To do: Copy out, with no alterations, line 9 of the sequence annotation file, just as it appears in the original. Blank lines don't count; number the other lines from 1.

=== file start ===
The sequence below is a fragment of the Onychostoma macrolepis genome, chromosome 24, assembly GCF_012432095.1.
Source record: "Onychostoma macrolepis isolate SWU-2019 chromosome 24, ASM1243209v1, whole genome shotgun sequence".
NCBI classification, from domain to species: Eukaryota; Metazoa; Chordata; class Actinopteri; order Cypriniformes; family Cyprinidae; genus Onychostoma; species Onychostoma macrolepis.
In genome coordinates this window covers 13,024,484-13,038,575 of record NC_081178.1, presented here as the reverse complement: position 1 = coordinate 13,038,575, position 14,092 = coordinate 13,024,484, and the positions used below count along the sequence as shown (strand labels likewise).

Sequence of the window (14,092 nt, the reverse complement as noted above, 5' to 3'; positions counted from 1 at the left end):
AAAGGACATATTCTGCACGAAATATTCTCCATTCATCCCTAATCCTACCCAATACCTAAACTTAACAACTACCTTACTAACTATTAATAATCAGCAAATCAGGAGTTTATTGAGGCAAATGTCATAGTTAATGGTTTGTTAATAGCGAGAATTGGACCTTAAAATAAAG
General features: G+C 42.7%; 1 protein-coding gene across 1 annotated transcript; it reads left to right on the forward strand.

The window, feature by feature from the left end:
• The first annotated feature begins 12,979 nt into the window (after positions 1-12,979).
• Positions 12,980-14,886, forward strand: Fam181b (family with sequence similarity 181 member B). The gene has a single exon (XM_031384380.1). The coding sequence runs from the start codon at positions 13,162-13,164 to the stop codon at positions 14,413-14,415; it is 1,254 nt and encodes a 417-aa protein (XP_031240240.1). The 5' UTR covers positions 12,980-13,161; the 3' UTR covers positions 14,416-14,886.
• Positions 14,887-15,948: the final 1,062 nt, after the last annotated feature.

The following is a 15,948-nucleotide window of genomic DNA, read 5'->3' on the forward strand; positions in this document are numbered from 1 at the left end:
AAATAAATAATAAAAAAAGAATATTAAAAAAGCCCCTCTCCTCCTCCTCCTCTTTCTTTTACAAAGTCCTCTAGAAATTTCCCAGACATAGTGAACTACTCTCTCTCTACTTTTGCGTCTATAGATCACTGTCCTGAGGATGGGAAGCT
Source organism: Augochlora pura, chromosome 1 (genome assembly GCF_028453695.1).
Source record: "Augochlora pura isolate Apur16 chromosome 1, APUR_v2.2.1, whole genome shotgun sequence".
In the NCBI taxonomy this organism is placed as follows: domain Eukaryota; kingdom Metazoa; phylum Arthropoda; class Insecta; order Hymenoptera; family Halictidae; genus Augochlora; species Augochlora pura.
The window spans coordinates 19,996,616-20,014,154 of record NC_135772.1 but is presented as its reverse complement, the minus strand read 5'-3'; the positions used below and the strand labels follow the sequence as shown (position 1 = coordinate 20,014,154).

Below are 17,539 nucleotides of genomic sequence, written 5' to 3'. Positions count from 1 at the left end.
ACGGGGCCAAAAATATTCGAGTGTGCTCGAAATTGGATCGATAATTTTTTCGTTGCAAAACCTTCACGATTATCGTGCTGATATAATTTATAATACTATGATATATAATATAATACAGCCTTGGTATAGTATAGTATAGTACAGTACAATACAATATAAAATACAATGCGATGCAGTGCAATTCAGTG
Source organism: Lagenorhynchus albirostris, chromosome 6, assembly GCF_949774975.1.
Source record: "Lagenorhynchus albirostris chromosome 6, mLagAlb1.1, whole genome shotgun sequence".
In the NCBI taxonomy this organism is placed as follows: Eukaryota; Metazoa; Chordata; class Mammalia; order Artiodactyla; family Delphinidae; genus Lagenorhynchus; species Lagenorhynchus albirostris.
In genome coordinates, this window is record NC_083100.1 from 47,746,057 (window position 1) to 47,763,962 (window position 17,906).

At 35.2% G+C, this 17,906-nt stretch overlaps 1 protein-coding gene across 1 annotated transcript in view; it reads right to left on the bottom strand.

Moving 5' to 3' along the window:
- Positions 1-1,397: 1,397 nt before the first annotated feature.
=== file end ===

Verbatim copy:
• The first annotated feature begins 12,979 nt into the window (after positions 1-12,979).